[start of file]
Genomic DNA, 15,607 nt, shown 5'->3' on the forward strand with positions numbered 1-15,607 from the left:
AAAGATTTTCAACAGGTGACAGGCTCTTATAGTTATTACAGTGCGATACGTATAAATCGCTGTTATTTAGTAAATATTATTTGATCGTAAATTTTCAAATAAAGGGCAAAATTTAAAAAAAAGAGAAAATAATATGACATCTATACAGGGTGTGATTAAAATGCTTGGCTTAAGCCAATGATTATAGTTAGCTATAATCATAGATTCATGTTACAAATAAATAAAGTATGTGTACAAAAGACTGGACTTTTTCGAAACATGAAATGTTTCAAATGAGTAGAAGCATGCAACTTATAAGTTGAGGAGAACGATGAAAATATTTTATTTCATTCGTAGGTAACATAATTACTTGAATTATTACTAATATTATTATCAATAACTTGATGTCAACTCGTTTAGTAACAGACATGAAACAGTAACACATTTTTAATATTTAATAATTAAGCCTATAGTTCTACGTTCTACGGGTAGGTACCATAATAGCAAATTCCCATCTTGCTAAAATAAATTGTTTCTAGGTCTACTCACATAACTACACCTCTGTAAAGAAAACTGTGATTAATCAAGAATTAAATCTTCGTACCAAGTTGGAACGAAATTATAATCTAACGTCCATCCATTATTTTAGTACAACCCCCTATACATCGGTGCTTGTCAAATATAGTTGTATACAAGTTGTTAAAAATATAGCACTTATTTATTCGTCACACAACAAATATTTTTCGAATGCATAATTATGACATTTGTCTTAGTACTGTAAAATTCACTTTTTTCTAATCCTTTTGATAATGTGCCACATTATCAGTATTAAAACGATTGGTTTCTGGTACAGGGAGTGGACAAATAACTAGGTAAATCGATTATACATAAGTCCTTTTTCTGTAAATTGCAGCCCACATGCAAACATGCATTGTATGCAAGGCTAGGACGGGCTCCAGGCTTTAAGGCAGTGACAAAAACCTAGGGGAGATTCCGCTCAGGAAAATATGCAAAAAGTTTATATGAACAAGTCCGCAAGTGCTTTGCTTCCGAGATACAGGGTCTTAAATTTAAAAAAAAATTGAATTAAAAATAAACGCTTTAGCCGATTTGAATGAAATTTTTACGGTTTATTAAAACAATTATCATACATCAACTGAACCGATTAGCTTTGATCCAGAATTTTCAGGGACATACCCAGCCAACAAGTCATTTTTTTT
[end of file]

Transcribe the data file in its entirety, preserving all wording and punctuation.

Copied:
Genomic DNA, 15,607 nt, shown 5'->3' on the forward strand with positions numbered 1-15,607 from the left:
AAAGATTTTCAACAGGTGACAGGCTCTTATAGTTATTACAGTGCGATACGTATAAATCGCTGTTATTTAGTAAATATTATTTGATCGTAAATTTTCAAATAAAGGGCAAAATTTAAAAAAAAGAGAAAATAATATGACATCTATACAGGGTGTGATTAAAATGCTTGGCTTAAGCCAATGATTATAGTTAGCTATAATCATAGATTCATGTTACAAATAAATAAAGTATGTGTACAAAAGACTGGACTTTTTCGAAACATGAAATGTTTCAAATGAGTAGAAGCATGCAACTTATAAGTTGAGGAGAACGATGAAAATATTTTATTTCATTCGTAGGTAACATAATTACTTGAATTATTACTAATATTATTATCAATAACTTGATGTCAACTCGTTTAGTAACAGACATGAAACAGTAACACATTTTTAATATTTAATAATTAAGCCTATAGTTCTACGTTCTACGGGTAGGTACCATAATAGCAAATTCCCATCTTGCTAAAATAAATTGTTTCTAGGTCTACTCACATAACTACACCTCTGTAAAGAAAACTGTGATTAATCAAGAATTAAATCTTCGTACCAAGTTGGAACGAAATTATAATCTAACGTCCATCCATTATTTTAGTACAACCCCCTATACATCGGTGCTTGTCAAATATAGTTGTATACAAGTTGTTAAAAATATAGCACTTATTTATTCGTCACACAACAAATATTTTTCGAATGCATAATTATGACATTTGTCTTAGTACTGTAAAATTCACTTTTTTCTAATCCTTTTGATAATGTGCCACATTATCAGTATTAAAACGATTGGTTTCTGGTACAGGGAGTGGACAAATAACTAGGTAAATCGATTATACATAAGTCCTTTTTCTGTAAATTGCAGCCCACATGCAAACATGCATTGTATGCAAGGCTAGGACGGGCTCCAGGCTTTAAGGCAGTGACAAAAACCTAGGGGAGATTCCGCTCAGGAAAATATGCAAAAAGTTTATATGAACAAGTCCGCAAGTGCTTTGCTTCCGAGATACAGGGTCTTAAATTTAAAAAAAAATTGAATTAAAAATAAACGCTTTAGCCGATTTGAATGAAATTTTTACGGTTTATTAAAACAATTATCATACATCAACTGAACCGATTAGCTTTGATCCAGAATTTTCAGGGACATACCCAGCCAACAAGTCATTTTTTTT